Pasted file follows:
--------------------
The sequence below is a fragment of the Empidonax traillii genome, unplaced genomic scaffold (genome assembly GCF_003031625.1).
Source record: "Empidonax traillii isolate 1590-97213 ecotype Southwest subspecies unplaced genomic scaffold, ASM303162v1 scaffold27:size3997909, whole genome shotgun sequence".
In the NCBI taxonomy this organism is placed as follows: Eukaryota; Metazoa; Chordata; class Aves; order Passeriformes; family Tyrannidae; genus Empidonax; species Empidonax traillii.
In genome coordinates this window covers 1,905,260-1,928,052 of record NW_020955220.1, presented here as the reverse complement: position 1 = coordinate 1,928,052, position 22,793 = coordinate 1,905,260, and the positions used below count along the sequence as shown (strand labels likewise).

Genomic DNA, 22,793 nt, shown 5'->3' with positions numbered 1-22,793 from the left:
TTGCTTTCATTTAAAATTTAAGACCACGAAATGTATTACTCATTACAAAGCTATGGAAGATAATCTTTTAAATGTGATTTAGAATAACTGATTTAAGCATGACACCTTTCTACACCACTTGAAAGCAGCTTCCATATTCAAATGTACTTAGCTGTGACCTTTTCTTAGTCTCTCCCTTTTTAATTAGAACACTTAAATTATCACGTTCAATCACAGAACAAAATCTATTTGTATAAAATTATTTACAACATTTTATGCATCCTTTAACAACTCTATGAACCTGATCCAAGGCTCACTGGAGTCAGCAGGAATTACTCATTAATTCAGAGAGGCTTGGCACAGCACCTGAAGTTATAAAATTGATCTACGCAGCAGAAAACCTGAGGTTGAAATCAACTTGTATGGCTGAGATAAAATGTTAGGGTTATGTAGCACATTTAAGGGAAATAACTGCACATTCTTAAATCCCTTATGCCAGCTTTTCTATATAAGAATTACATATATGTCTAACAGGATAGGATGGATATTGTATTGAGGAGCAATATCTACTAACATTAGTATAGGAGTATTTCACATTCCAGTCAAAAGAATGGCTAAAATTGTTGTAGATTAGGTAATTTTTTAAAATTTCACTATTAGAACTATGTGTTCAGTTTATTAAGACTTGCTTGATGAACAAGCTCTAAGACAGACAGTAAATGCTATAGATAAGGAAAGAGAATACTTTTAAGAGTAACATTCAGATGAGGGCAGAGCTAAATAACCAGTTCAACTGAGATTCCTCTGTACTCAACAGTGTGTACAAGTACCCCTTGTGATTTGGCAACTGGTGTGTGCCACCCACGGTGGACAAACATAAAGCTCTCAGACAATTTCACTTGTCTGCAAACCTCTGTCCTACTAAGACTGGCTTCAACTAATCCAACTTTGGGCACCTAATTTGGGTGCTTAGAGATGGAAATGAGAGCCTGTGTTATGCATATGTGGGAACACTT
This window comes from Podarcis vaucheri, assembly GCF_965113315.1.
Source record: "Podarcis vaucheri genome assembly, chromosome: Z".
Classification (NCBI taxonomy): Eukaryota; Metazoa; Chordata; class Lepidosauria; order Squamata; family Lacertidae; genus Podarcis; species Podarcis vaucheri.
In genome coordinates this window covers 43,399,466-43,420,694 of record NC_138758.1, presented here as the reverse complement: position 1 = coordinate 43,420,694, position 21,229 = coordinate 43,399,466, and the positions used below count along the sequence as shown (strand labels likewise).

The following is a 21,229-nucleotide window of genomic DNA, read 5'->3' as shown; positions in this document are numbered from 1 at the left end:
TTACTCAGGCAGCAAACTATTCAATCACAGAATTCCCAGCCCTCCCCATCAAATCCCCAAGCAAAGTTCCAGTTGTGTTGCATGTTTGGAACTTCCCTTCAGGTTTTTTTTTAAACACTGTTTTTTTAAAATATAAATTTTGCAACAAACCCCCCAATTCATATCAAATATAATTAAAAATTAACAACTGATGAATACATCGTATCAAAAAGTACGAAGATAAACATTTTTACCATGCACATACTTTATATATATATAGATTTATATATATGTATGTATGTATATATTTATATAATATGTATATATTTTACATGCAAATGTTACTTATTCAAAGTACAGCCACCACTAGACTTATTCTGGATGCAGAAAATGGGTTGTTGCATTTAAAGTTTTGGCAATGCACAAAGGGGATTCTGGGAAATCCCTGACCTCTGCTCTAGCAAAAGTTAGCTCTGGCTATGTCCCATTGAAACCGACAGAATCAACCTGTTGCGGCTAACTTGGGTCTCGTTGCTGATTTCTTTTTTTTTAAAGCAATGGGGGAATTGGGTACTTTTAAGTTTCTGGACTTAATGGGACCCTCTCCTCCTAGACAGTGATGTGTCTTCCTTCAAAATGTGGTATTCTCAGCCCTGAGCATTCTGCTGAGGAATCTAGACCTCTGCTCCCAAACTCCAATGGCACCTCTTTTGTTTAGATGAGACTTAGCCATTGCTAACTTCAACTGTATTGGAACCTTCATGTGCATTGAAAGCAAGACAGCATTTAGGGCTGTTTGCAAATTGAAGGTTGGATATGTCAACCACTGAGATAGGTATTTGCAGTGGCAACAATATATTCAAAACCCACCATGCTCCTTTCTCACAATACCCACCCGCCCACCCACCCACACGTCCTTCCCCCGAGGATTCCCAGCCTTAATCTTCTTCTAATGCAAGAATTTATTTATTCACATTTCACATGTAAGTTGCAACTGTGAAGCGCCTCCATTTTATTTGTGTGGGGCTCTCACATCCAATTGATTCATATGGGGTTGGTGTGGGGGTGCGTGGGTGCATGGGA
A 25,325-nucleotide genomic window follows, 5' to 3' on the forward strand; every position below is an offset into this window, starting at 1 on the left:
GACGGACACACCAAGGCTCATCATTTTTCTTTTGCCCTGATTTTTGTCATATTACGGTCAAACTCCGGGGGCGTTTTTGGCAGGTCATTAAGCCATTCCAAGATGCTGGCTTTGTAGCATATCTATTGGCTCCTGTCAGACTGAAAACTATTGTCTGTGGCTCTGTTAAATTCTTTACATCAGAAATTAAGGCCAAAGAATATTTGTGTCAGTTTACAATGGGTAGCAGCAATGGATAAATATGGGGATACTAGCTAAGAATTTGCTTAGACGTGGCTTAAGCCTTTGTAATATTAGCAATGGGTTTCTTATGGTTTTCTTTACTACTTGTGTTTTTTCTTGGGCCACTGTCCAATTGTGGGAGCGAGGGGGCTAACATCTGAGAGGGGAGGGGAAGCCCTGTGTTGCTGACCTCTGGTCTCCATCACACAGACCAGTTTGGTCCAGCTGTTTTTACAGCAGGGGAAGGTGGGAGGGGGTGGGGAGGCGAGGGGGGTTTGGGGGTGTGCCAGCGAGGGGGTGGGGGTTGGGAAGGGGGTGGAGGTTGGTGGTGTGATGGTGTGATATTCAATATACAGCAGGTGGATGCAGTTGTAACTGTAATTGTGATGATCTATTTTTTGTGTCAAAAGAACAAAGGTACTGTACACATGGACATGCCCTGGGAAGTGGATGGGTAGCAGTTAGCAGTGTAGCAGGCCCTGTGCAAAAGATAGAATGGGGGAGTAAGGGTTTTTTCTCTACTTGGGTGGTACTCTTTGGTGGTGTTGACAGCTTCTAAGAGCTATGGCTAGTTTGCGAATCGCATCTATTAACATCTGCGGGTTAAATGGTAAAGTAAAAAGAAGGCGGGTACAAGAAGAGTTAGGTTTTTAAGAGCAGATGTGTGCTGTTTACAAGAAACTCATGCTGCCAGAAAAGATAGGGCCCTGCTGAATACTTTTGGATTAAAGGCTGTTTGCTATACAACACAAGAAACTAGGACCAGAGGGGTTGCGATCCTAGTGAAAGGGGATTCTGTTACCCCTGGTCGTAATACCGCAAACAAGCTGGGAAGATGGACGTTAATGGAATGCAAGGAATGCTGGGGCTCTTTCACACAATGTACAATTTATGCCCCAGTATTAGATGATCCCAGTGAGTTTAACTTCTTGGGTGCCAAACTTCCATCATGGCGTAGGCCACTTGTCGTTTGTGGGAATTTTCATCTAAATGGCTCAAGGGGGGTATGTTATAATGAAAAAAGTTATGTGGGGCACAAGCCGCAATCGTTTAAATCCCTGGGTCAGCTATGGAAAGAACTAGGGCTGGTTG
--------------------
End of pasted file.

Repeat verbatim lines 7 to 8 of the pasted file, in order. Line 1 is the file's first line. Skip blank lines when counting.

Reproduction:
This window comes from Podarcis vaucheri, assembly GCF_965113315.1.
Source record: "Podarcis vaucheri genome assembly, chromosome: Z".